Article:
Smell the Glove

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Smell the Glove
Long Beach, CA 90804
July 11th, 2009 - July 31st, 2009

long beach
mixed-media, graffiti/street-art, conceptual, pop, surrealism, figurative, traditional, sculpture


Phone Booth Gallery is proud to present “Smell the Glove,” a group exhibition dedicated to the legendary heavy metal spoof Spinal Tap.  This online exhibition channels the satirical energy of the ‘80s phenomenon and will run from July 11 to July 31, 2009.  This is an online only exhibit, and can be seen via

Spinal Tap poked fun at the crisis ridden hard rock scene without squelching its romance and the artists of Smell the Glove do something similar: they parody pop culture’s vanity while embracing its pleasures. The highs and lows of cultural melodrama are exposed as laughable, but they remain gripping.

The exhibition’s poster, designed by Print Mafia, is a grainy image that, if not for the scraggily comic faces of Spinal Tap’s band, would seem sinister. Dominating the lower half of the poster, Stonehenge’s looming boulders glow purple and foreshadows the tongue-in-cheek approach to historicity coursing through much of the exhibition.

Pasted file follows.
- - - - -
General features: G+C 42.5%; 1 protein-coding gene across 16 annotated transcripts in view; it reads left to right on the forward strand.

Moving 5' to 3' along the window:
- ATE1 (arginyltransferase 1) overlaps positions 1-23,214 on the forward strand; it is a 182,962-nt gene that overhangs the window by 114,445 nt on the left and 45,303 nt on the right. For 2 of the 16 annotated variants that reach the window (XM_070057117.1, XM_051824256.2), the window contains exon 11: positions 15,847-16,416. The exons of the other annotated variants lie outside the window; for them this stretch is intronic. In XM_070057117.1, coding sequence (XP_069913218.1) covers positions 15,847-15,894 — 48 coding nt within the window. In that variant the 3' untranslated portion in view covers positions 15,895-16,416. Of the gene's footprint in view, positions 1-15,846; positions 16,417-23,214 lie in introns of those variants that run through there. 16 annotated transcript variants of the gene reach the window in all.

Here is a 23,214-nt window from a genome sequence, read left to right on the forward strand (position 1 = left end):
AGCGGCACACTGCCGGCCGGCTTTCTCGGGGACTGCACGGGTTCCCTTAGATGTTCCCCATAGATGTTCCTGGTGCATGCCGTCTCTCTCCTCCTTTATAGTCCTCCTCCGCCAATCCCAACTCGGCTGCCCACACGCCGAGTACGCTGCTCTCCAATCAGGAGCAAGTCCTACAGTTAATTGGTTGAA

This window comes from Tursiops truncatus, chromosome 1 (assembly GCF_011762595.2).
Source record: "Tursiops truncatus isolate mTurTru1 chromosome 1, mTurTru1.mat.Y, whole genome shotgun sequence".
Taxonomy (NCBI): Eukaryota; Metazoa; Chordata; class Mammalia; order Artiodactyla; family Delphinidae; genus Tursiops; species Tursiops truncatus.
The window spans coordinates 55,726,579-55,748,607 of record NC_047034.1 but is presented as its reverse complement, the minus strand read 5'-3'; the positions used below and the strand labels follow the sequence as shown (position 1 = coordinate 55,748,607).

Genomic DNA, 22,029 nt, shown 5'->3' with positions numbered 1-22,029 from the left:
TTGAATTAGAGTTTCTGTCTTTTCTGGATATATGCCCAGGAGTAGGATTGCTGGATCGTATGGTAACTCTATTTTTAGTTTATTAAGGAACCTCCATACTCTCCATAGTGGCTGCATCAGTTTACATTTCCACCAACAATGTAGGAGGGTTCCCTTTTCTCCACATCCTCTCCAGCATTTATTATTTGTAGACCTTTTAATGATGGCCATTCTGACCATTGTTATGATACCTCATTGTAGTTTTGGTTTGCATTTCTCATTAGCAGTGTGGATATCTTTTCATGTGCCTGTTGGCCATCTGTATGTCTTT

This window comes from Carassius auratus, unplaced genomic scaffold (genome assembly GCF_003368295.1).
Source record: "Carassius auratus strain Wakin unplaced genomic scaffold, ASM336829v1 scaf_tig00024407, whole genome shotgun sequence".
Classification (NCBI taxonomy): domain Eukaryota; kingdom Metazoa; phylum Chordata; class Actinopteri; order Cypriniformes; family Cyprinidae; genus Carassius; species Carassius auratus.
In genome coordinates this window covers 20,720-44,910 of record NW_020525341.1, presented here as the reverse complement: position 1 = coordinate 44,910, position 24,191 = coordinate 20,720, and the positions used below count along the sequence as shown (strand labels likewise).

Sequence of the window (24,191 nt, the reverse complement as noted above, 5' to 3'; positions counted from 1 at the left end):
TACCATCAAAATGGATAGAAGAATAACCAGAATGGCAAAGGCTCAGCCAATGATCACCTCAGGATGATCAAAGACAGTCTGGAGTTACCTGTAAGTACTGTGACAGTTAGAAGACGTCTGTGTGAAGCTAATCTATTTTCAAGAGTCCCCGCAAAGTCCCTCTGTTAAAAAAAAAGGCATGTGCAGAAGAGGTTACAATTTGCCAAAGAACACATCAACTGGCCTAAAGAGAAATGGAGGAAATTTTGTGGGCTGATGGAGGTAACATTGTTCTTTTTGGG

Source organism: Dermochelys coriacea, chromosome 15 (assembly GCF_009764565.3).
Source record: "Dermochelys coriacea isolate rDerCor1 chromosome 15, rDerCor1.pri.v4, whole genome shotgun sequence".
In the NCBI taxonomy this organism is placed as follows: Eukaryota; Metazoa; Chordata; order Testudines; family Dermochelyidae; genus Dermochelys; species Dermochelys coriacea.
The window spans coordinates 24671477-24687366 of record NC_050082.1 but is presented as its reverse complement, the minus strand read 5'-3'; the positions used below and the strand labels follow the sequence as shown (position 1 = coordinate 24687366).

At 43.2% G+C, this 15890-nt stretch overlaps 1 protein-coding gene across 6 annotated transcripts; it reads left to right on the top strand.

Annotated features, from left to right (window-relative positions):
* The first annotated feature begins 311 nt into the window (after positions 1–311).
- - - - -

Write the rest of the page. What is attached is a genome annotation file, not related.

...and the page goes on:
Brian Banks’ deftly painted portrait of metalhead Nigel Tufnel equates dumbness and mystique. The figure’s vacuous expression exposes the glamour of his classically naked pose, leopard skin rug and glowing amplifier as gaudiness. But Banks’ painting suggests that gaudy is more fun than glamour could ever be.

A sculpture by Illworx makes Spinal Tap’s song Stonehenge a 3-D reality. Called Stonehenge was Nearly Trampled by a Dwarf, the sculpey and fabric figure dances in front of a painted orange backdrop, embodying the clueless euphoria of an imaginary prehistory. Handiedan uses her signature style to get to the heart of Spinal Tap’s legacy. Her nostalgic print brims with cultural references while remaining as showy as a pin-up and suggests that art, no matter how savvy and nuanced, is ultimately about instant gratification.

The self-aware absurdity of Smell the Glove is what makes it intoxicating. Grandeur, mystery, levity, slapstick and sarcasm all commingle in this multimedia exhibition, paying tribute to the hold pop culture has over us.